- From Zenit News, the report that "Some 2.2 million people gathered last year with Benedict XVI in his public audiences and liturgical celebrations held in the Vatican or the papal summer residence at Castel Gandolfo."
- The Rome Jewish Community confirmed that a visit to the capital's synagogue by Pope Benedict XVI will go ahead as planned, despite the controversy surrounding his proclaiming as "venerable" Pope Pius X.
- St. Peter's Basilica now safer for Pope following Christmas security breach (Catholic News Agency):
Changes have been made at St. Peter's Basilica after a security breach on Christmas Eve that left the Pope on the floor and a cardinal hospitalized. A meeting was held between heads of security and the Vatican Secretary of State in the days following the incident and at least one visible measure has been taken to prevent similar disturbances in the future.
According to Andrea Tornielli of Il Giornale, the obvious modification is a widening of the aisle in which the Pontiff, concelebrants and accompanying servers process to the altar. Barriers that before separated Pope Benedict from attendees by a couple of steps have been moved farther outwards to expand the procession space.
- Responding to Pope Benedict XVI's "World Day of Peace" message (and its theme of protecting the environment), PETA’s Vice President of Policy and Government Affairs, Bruce Friedrich, took the opportunity to ask him to serve only vegan meals at the Vatican.
- "Inside and outside the Vatican, 2009 was busy year for the Pope," says Jon Thavis (Catholic News Service) in a look back at 2009:
The Year of St. Paul. The Year for Priests. A major social encyclical. A Holy Land pilgrimage. A first meeting with President Obama. Ten new saints. An African trip and an African synod. A Facebook debut. A controversial concession to Catholic traditionalists. An unexpected overture to disaffected Anglicans.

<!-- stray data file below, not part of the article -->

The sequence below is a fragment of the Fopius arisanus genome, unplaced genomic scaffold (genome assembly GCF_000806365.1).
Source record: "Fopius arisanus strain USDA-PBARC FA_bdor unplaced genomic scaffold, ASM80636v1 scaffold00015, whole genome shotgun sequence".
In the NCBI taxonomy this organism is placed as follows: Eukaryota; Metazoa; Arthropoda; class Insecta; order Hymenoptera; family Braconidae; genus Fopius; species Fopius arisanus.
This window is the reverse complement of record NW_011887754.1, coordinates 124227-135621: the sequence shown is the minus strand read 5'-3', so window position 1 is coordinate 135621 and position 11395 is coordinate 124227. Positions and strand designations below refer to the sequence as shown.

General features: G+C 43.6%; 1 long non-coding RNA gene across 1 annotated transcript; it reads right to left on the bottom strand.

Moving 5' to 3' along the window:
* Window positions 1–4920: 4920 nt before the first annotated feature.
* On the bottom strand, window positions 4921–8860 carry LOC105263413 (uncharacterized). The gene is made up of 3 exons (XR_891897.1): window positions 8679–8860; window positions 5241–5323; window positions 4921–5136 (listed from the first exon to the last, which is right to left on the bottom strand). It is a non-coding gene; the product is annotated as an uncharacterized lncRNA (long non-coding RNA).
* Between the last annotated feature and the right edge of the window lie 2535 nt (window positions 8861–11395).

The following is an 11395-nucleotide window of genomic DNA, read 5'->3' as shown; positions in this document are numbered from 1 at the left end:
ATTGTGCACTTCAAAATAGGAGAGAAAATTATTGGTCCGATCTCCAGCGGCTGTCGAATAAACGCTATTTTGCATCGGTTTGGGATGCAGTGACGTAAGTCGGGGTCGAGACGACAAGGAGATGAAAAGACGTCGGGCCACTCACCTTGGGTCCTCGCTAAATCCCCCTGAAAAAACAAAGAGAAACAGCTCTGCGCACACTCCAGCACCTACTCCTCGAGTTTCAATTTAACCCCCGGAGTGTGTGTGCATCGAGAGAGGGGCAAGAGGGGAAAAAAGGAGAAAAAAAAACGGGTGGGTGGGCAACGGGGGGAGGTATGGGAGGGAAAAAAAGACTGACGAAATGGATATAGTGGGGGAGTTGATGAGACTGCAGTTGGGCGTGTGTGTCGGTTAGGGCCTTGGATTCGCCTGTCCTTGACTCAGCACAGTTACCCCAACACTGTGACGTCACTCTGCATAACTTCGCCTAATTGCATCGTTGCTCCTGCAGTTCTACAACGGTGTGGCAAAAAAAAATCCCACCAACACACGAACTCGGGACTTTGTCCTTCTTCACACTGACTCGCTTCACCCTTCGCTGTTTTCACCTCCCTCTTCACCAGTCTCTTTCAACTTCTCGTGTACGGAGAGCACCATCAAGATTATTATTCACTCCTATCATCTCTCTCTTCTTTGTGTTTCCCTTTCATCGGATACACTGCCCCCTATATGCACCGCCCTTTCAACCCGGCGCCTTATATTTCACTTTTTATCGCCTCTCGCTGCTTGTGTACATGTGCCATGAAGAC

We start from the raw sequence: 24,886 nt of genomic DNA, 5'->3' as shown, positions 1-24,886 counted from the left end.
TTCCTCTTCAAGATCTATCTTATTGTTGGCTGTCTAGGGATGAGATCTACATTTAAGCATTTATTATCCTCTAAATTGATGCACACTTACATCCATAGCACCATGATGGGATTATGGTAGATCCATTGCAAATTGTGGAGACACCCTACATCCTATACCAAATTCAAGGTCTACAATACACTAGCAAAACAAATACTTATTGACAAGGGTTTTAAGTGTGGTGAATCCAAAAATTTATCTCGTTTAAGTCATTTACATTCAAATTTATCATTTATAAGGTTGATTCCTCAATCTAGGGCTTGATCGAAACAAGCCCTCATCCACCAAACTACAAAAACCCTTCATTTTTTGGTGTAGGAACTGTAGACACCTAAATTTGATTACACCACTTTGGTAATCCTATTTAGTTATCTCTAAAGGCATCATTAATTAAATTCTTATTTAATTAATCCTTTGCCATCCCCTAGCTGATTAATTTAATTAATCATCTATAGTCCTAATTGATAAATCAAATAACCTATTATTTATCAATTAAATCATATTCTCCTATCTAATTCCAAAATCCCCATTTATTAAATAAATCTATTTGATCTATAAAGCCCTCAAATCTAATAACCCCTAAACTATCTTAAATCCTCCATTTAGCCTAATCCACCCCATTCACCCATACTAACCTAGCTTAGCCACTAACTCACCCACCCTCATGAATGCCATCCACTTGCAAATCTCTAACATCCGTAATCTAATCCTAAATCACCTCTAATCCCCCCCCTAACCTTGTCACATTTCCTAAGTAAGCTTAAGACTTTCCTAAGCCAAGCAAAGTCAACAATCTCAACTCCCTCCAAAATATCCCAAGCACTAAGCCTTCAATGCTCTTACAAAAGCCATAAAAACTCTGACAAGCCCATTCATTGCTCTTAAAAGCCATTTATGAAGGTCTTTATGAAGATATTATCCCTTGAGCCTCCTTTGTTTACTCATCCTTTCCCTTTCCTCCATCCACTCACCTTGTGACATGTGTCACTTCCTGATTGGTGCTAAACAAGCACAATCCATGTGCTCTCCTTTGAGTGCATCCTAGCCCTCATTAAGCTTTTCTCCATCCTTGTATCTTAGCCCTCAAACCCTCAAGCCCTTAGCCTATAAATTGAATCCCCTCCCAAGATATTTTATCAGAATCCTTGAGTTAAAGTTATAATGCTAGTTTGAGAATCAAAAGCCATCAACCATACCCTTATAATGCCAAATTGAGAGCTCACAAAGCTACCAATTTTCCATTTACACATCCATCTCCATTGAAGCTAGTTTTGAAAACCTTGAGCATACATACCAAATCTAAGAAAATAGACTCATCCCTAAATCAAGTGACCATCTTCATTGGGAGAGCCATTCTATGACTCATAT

And those are just the highlights, of course.
On the horizon for the next 12 months are four papal trips; a Middle East Synod of Bishops; the expected publication of a document on the Bible and the second volume of "Jesus of Nazareth;" a major gathering of the world's priests; a pilgrimage to the Shroud of Turin; a probable consistory and several likely canonizations and beatifications -- including that of Pope John Paul II.On that note, check out Luke Coppen's "The 10 most important Catholic moments of the decade" (Catholic Herald) and John Allen, Jr.'s The biggest Vatican stories of the decade (National Catholic Reporter).
In April Pope Benedict marks five years in office, and the event will no doubt be marked by modest festivities and lots of analysis on the accomplishments and priorities of the German pontiff, who turns 83 the same month. [More]
- "The Vatican vs. Copenhagen" (Carl Olson, Insight Scoop) | "Cultivate Creation": Benedict's Green Revolution (Sandro Magister, Chiesa) -- on those who "have attempted, either through misunderstanding or misrepresentation, to portray Benedict as a thoroughgoing environmentalist in the mold of Al Gore and Co."
- David Schütz (Sentire Cum Ecclesia), on Ratzinger's "Mustard Seed":
At the time of the Holy Father’s election (in fact, even before it in this remarkable reading of the cards by Spengler) many speculated that this would become a key theme of his pontificate. In fact, this has not been so. Perhaps, as with so many other of Cardinal Ratzinger’s well known ideas, the idea has become transmuted with his changing role in the Church, for since his election, Pope Benedict has not returned to this theme – at least not in exactly this same guise. He has mentioned the “mustard seed” parable a couple of times ... but not with quite the same application. Except for the last example above (which is addressed to the Latin Patriarch of Jerusalem and is in reference to the dwindling size of the Christian population in the Holy Land), since his election as Supreme Pontiff he seems to use the image more as an encouragement for Christian witness and evangelisation – with the implication that the little things we do will bear great fruit.
- Reading Peter Seewald's interview with then-Cardinal Ratzinger, Salt of the Earth, Julie D (Happy Catholic) discovers "the thoughtfulness of Pope Benedict XVI".